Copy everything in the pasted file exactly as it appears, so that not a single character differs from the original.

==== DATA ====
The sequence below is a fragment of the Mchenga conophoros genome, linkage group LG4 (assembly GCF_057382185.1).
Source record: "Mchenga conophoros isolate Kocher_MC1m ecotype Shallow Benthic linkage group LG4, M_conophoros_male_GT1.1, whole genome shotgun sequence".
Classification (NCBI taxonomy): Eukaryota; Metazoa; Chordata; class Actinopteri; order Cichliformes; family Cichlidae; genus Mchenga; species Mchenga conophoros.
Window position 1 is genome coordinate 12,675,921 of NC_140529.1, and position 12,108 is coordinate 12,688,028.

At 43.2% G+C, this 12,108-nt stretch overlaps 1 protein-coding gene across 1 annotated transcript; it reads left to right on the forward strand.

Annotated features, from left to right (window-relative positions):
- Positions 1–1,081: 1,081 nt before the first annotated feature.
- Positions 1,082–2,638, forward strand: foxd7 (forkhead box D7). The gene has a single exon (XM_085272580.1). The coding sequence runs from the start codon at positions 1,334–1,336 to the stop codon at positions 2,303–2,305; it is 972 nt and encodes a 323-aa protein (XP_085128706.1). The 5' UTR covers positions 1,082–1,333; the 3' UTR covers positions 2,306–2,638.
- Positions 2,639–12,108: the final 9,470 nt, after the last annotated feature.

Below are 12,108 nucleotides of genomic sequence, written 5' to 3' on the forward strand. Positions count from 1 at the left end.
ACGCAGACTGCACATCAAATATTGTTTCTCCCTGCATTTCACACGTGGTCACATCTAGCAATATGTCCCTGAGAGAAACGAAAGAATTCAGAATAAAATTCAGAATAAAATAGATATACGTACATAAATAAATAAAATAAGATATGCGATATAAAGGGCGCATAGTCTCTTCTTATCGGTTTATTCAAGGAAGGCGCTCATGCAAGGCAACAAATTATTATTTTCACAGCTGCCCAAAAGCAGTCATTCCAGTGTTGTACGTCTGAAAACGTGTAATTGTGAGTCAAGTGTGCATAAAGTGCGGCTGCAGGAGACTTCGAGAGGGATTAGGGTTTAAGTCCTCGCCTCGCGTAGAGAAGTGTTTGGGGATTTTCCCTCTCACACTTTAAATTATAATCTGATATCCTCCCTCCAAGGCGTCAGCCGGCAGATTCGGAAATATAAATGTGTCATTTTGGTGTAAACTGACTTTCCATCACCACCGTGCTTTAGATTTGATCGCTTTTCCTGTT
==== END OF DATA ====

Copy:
The sequence below is a fragment of the Mchenga conophoros genome, linkage group LG4 (assembly GCF_057382185.1).
Source record: "Mchenga conophoros isolate Kocher_MC1m ecotype Shallow Benthic linkage group LG4, M_conophoros_male_GT1.1, whole genome shotgun sequence".
Classification (NCBI taxonomy): Eukaryota; Metazoa; Chordata; class Actinopteri; order Cichliformes; family Cichlidae; genus Mchenga; species Mchenga conophoros.
Window position 1 is genome coordinate 12,675,921 of NC_140529.1, and position 12,108 is coordinate 12,688,028.

At 43.2% G+C, this 12,108-nt stretch overlaps 1 protein-coding gene across 1 annotated transcript; it reads left to right on the forward strand.

Annotated features, from left to right (window-relative positions):
- Positions 1–1,081: 1,081 nt before the first annotated feature.
- Positions 1,082–2,638, forward strand: foxd7 (forkhead box D7). The gene has a single exon (XM_085272580.1). The coding sequence runs from the start codon at positions 1,334–1,336 to the stop codon at positions 2,303–2,305; it is 972 nt and encodes a 323-aa protein (XP_085128706.1). The 5' UTR covers positions 1,082–1,333; the 3' UTR covers positions 2,306–2,638.
- Positions 2,639–12,108: the final 9,470 nt, after the last annotated feature.

Below are 12,108 nucleotides of genomic sequence, written 5' to 3' on the forward strand. Positions count from 1 at the left end.
ACGCAGACTGCACATCAAATATTGTTTCTCCCTGCATTTCACACGTGGTCACATCTAGCAATATGTCCCTGAGAGAAACGAAAGAATTCAGAATAAAATTCAGAATAAAATAGATATACGTACATAAATAAATAAAATAAGATATGCGATATAAAGGGCGCATAGTCTCTTCTTATCGGTTTATTCAAGGAAGGCGCTCATGCAAGGCAACAAATTATTATTTTCACAGCTGCCCAAAAGCAGTCATTCCAGTGTTGTACGTCTGAAAACGTGTAATTGTGAGTCAAGTGTGCATAAAGTGCGGCTGCAGGAGACTTCGAGAGGGATTAGGGTTTAAGTCCTCGCCTCGCGTAGAGAAGTGTTTGGGGATTTTCCCTCTCACACTTTAAATTATAATCTGATATCCTCCCTCCAAGGCGTCAGCCGGCAGATTCGGAAATATAAATGTGTCATTTTGGTGTAAACTGACTTTCCATCACCACCGTGCTTTAGATTTGATCGCTTTTCCTGTT